Microphthalmia, Syndromic 2

What is Microphthalmia, Syndromic 2?

It is a rare genetic syndrome also known as Marashi-Gorlin or OFCD syndrome. The syndrome presents with multiple congenital abnormalities that affect the face, dental and heart. It also includes eye abnormalities.

This syndrome is also known as:
Anop2, Formerly Maa2, Formerly Microphthalmia, Cataracts, Radiculomegaly, And Septal Heart Defects Oculo-Facio-Cardio-Dental (OFCD) syndrome Oculofaciocardiodental Syndrome OFCD Ofcd Syndrome Wilkie (1993) - cataract; microphthalmia; septal defects

What gene changes cause Microphthalmia, Syndromic 2?

Mutations to the BCOR gene are responsible for the syndrome. The syndrome is inherited in an X-linked dominant pattern.

In the case of autosomal dominant inheritance just one parent is the carrier of the gene mutation, and they have a 50% chance of passing it onto each of their children. Syndromes inherited in an autosomal dominant inheritance are caused by just one copy of the gene mutation.

What are the main symptoms of Microphthalmia, Syndromic 2?

The main symptoms of the syndrome include the following:

Eye anomalies: cataracts present at birth, secondary glaucoma and very small eyes, in some cases the ocular tissue is missing completely and in some cases these anomalies can contribute to vision loss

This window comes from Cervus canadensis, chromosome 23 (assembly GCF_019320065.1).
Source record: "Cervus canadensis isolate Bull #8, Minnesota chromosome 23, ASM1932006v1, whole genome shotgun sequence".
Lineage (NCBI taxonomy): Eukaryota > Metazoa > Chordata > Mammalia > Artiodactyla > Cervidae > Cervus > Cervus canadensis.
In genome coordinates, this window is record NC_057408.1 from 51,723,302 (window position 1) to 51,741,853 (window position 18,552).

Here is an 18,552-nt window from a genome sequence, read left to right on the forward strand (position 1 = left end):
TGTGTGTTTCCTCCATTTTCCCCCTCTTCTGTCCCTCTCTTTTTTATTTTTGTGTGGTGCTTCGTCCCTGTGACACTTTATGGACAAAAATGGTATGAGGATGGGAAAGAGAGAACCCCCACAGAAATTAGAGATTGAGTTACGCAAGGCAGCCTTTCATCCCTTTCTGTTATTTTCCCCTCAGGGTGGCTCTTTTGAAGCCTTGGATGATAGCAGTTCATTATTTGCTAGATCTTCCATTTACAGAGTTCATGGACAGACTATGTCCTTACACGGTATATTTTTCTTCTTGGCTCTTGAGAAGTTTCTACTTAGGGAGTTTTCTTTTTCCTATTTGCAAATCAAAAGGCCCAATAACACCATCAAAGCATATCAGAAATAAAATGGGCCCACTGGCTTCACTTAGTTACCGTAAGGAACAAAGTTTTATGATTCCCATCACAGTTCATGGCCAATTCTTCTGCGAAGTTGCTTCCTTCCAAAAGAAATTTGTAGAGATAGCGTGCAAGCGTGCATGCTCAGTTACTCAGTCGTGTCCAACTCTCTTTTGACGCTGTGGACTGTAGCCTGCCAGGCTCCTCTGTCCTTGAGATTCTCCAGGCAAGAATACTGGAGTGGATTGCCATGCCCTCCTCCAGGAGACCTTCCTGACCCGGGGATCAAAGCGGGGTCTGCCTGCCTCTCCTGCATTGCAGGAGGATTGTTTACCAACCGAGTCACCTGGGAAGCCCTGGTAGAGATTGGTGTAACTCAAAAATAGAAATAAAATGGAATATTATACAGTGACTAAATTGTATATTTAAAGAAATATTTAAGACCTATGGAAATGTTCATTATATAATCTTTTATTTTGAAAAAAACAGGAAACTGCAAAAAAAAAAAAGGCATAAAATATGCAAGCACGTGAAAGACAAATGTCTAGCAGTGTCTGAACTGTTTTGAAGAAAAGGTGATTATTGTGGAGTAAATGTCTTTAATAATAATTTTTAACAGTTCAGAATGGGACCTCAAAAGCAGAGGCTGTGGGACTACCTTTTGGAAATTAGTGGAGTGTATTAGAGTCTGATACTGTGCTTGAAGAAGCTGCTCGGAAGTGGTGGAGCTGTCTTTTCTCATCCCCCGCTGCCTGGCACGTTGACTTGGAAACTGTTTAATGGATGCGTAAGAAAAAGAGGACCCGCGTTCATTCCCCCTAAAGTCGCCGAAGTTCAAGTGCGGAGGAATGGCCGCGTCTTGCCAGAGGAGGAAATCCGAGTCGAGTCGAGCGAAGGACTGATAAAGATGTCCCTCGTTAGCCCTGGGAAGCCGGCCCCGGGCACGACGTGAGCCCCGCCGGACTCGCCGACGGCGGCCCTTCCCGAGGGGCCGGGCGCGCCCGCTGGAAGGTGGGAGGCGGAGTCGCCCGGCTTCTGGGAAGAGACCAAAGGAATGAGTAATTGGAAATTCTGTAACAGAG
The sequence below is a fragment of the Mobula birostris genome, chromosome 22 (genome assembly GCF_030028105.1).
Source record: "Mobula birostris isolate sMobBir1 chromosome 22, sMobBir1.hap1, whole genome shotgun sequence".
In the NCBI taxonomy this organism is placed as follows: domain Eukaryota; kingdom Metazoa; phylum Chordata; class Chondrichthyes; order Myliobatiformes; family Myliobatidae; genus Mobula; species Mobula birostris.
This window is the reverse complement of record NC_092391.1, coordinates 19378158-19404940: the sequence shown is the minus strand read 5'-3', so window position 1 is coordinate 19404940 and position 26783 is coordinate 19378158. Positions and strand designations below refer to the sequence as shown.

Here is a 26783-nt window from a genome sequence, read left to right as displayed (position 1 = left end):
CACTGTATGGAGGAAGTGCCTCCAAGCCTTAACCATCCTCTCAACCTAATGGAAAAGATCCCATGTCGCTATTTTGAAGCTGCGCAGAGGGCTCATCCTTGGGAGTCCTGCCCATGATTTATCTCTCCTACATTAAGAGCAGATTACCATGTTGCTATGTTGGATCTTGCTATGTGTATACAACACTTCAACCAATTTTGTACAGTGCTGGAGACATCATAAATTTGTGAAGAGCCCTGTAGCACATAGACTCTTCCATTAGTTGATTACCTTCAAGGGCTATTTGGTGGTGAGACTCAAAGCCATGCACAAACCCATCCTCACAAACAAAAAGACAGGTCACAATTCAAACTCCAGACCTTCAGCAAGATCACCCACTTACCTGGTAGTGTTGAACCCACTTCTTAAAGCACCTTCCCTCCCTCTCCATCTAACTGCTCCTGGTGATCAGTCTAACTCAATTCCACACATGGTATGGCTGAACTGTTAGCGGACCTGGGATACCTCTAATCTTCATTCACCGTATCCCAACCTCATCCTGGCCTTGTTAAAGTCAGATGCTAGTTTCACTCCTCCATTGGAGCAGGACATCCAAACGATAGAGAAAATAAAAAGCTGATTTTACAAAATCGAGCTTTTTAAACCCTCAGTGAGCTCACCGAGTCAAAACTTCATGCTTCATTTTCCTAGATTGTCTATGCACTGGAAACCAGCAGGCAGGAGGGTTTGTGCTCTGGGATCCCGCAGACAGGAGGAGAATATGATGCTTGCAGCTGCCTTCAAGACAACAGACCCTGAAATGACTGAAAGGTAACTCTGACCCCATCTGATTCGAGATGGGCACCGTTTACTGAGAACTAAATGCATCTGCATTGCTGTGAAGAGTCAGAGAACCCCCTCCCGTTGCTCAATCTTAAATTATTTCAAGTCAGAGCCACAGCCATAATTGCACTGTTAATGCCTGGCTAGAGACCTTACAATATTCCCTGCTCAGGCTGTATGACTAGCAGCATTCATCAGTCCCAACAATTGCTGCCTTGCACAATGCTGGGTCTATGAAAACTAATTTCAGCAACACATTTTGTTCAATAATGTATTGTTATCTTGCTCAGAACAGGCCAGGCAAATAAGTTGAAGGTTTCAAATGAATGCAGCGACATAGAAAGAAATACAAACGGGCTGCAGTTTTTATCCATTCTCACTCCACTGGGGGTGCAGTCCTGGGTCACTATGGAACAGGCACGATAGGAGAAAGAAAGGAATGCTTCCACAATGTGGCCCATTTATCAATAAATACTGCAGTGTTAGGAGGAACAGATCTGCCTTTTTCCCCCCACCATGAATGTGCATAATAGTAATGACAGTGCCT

Facial features and abnormalities: a long and narrow face, high nasal bridge, pointed nose with a cleft or divide at the end of it and a cleft palate
Heart and cardiac defects: atrial septal defect, ventricular septal defect, floppy mitral valve
Dental issues: delayed eruption of secondary teeth, primary teeth that are delayed in falling out, teeth with enlarged roots

Possible clinical traits/features:
Flexion contracture, Cryptorchidism, Decreased body weight, Cubitus valgus, Microcornea, Ectopia lentis, Double outlet right ventricle, Retinal detachment, Developmental cataract, Clinodactyly of the 5th finger, Anophthalmia, Dental malocclusion, Delayed eruption of teeth, Motor delay, Dextrocardia, Feeding difficulties in infancy, Exotropia, X-linked dominant inheritance, Pulmonic stenosis, Umbilical hernia, Ventricular septal defect, Reduced number of teeth, Thick eyebrow, Ptosis, Microcephaly, Talipes equinovarus, Scoliosis, Spastic paraparesis, Radioulnar synostosis, Single median maxillary incisor, Abnormal cardiac septum morphology, Abnormal mitral valve morphology, Abnormal pulmonary valve morphology, Asymmetry of the ears, Aplasia/Hypoplasia affecting the eye, Aortic valve stenosis, Aplasia/Hypoplasia of the thumb, Cleft palate, Atrial septal defect, Blepharophimosis, Bifid uvula, Cataract, Camptodactyly of toe, Broad nasal tip, Bifid nasal tip, Highly arched eyebrow, Prominent nasal bridge, Fused teeth

How does someone get tested for Microphthalmia, Syndromic 2?

The initial testing for Microphthalmia, Syndromic 2 can begin with facial analysis screening, through the FDNA Telehealth telegenetics platform, which can identify the key markers of the syndrome and outline the need for further testing. A consultation with a genetic counselor and then a geneticist will follow.

Based on this clinical consultation with a geneticist, the different options for genetic testing will be shared and consent will be sought for further testing.